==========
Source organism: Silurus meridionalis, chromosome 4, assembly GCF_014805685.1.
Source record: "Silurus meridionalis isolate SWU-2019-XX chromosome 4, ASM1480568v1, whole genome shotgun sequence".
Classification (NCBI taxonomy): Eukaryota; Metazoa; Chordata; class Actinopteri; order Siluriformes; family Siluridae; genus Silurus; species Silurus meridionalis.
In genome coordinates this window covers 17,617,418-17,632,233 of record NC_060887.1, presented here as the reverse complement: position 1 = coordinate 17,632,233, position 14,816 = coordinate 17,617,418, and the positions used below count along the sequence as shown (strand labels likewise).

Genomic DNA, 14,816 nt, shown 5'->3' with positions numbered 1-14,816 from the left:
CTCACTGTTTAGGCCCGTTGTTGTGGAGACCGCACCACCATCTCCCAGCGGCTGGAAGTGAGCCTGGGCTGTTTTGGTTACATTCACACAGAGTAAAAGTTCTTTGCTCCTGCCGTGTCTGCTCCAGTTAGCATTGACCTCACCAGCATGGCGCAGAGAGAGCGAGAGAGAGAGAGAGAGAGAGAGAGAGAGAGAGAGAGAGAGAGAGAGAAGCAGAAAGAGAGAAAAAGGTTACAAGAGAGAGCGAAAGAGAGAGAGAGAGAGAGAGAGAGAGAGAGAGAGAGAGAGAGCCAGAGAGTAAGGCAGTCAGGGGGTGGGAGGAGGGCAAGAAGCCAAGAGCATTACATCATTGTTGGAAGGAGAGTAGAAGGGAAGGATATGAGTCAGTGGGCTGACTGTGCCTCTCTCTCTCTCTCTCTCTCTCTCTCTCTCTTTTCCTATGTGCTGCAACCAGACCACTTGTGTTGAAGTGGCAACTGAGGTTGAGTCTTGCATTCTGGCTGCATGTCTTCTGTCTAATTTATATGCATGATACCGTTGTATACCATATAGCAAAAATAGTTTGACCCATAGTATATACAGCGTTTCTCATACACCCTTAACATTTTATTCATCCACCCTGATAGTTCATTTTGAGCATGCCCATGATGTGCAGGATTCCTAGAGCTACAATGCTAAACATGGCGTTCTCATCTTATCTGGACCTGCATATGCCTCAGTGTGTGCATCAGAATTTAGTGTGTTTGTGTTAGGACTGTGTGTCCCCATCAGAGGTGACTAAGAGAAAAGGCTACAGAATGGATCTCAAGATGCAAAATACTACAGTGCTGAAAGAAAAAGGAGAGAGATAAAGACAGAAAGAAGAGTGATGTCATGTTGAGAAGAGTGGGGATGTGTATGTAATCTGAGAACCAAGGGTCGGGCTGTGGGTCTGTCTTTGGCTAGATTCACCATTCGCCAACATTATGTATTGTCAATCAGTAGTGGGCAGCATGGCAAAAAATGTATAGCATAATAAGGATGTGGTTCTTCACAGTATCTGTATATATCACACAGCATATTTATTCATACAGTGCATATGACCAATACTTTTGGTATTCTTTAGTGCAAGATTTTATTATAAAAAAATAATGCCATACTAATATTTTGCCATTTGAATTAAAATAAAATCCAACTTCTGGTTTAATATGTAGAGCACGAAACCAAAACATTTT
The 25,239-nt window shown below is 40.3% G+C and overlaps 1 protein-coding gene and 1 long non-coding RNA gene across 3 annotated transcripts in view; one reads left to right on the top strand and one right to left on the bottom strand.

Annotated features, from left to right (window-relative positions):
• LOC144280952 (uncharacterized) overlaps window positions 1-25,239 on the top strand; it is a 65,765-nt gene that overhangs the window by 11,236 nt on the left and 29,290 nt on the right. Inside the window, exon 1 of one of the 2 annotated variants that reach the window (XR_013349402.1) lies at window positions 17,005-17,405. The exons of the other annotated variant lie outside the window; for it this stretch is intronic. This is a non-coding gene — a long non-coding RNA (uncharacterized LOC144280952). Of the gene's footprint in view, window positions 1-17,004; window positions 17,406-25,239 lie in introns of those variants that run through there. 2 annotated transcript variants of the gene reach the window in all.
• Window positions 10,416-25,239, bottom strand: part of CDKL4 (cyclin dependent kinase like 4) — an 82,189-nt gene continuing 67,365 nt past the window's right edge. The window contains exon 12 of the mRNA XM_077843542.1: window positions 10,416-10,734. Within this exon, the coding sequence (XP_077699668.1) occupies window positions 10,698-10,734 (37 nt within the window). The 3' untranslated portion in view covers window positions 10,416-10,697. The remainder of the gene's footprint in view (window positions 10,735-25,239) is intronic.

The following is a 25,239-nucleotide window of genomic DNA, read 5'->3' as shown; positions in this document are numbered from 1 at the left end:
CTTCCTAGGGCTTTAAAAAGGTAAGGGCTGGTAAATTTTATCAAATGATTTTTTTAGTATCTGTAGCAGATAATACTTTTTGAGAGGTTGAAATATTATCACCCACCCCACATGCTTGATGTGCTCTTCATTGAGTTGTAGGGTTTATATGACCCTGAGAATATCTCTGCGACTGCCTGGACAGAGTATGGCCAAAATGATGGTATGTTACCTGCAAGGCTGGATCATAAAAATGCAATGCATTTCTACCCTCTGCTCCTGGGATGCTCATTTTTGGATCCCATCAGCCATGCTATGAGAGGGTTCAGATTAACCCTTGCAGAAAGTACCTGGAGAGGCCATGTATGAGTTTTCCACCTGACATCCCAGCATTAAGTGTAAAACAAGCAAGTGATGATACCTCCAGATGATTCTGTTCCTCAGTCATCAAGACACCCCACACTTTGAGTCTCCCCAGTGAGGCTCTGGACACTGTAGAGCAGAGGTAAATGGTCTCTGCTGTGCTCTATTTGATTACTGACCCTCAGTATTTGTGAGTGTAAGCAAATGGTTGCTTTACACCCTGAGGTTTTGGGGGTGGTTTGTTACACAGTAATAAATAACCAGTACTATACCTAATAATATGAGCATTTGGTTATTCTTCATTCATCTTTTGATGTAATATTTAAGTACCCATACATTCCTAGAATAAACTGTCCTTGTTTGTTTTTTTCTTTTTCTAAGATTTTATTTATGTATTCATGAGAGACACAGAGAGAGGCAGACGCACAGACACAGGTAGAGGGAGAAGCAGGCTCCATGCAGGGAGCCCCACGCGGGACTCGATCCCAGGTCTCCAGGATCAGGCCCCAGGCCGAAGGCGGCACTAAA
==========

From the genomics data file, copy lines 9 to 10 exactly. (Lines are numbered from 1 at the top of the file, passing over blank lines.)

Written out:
• LOC144280952 (uncharacterized) overlaps window positions 1-25,239 on the top strand; it is a 65,765-nt gene that overhangs the window by 11,236 nt on the left and 29,290 nt on the right. Inside the window, exon 1 of one of the 2 annotated variants that reach the window (XR_013349402.1) lies at window positions 17,005-17,405. The exons of the other annotated variant lie outside the window; for it this stretch is intronic. This is a non-coding gene — a long non-coding RNA (uncharacterized LOC144280952). Of the gene's footprint in view, window positions 1-17,004; window positions 17,406-25,239 lie in introns of those variants that run through there. 2 annotated transcript variants of the gene reach the window in all.
• Window positions 10,416-25,239, bottom strand: part of CDKL4 (cyclin dependent kinase like 4) — an 82,189-nt gene continuing 67,365 nt past the window's right edge. The window contains exon 12 of the mRNA XM_077843542.1: window positions 10,416-10,734. Within this exon, the coding sequence (XP_077699668.1) occupies window positions 10,698-10,734 (37 nt within the window). The 3' untranslated portion in view covers window positions 10,416-10,697. The remainder of the gene's footprint in view (window positions 10,735-25,239) is intronic.